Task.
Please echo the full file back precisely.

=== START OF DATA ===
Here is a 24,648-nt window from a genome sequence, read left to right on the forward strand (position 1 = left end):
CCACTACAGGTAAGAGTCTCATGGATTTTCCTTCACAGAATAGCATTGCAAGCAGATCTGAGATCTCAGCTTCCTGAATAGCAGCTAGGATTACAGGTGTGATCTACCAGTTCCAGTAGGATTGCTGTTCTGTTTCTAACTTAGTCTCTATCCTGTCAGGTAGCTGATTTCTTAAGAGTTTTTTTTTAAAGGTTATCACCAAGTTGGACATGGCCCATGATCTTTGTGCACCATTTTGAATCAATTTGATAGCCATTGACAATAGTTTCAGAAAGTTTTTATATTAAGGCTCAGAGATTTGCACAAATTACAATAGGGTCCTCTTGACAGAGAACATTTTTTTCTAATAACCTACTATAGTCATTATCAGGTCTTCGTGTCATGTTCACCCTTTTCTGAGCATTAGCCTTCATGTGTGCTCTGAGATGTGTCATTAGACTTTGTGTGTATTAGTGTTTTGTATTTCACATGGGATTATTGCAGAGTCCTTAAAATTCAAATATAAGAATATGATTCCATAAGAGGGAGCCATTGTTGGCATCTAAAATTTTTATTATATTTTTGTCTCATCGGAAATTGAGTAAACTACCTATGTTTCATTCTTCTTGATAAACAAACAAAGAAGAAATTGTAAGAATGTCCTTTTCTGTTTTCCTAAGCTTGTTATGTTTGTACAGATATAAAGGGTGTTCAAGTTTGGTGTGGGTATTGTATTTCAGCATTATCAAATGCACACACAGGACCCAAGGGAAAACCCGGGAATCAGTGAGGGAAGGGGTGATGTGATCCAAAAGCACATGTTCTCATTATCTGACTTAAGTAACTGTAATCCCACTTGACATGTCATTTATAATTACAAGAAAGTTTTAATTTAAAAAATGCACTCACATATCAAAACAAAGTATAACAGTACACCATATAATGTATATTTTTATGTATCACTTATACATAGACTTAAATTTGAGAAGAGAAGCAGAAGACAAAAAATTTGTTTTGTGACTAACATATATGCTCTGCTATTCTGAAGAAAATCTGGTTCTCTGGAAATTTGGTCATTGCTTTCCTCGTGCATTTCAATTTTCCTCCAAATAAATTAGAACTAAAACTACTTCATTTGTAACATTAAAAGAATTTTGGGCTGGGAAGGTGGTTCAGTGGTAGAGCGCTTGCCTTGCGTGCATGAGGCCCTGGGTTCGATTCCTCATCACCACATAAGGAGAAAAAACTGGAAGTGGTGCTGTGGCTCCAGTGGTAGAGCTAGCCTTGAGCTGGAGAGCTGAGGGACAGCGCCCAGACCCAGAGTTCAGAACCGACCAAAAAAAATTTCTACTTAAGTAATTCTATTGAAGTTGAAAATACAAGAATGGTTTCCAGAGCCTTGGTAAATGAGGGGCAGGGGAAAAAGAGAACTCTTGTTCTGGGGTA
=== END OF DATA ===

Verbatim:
Here is a 24,648-nt window from a genome sequence, read left to right on the forward strand (position 1 = left end):
CCACTACAGGTAAGAGTCTCATGGATTTTCCTTCACAGAATAGCATTGCAAGCAGATCTGAGATCTCAGCTTCCTGAATAGCAGCTAGGATTACAGGTGTGATCTACCAGTTCCAGTAGGATTGCTGTTCTGTTTCTAACTTAGTCTCTATCCTGTCAGGTAGCTGATTTCTTAAGAGTTTTTTTTTAAAGGTTATCACCAAGTTGGACATGGCCCATGATCTTTGTGCACCATTTTGAATCAATTTGATAGCCATTGACAATAGTTTCAGAAAGTTTTTATATTAAGGCTCAGAGATTTGCACAAATTACAATAGGGTCCTCTTGACAGAGAACATTTTTTTCTAATAACCTACTATAGTCATTATCAGGTCTTCGTGTCATGTTCACCCTTTTCTGAGCATTAGCCTTCATGTGTGCTCTGAGATGTGTCATTAGACTTTGTGTGTATTAGTGTTTTGTATTTCACATGGGATTATTGCAGAGTCCTTAAAATTCAAATATAAGAATATGATTCCATAAGAGGGAGCCATTGTTGGCATCTAAAATTTTTATTATATTTTTGTCTCATCGGAAATTGAGTAAACTACCTATGTTTCATTCTTCTTGATAAACAAACAAAGAAGAAATTGTAAGAATGTCCTTTTCTGTTTTCCTAAGCTTGTTATGTTTGTACAGATATAAAGGGTGTTCAAGTTTGGTGTGGGTATTGTATTTCAGCATTATCAAATGCACACACAGGACCCAAGGGAAAACCCGGGAATCAGTGAGGGAAGGGGTGATGTGATCCAAAAGCACATGTTCTCATTATCTGACTTAAGTAACTGTAATCCCACTTGACATGTCATTTATAATTACAAGAAAGTTTTAATTTAAAAAATGCACTCACATATCAAAACAAAGTATAACAGTACACCATATAATGTATATTTTTATGTATCACTTATACATAGACTTAAATTTGAGAAGAGAAGCAGAAGACAAAAAATTTGTTTTGTGACTAACATATATGCTCTGCTATTCTGAAGAAAATCTGGTTCTCTGGAAATTTGGTCATTGCTTTCCTCGTGCATTTCAATTTTCCTCCAAATAAATTAGAACTAAAACTACTTCATTTGTAACATTAAAAGAATTTTGGGCTGGGAAGGTGGTTCAGTGGTAGAGCGCTTGCCTTGCGTGCATGAGGCCCTGGGTTCGATTCCTCATCACCACATAAGGAGAAAAAACTGGAAGTGGTGCTGTGGCTCCAGTGGTAGAGCTAGCCTTGAGCTGGAGAGCTGAGGGACAGCGCCCAGACCCAGAGTTCAGAACCGACCAAAAAAAATTTCTACTTAAGTAATTCTATTGAAGTTGAAAATACAAGAATGGTTTCCAGAGCCTTGGTAAATGAGGGGCAGGGGAAAAAGAGAACTCTTGTTCTGGGGTA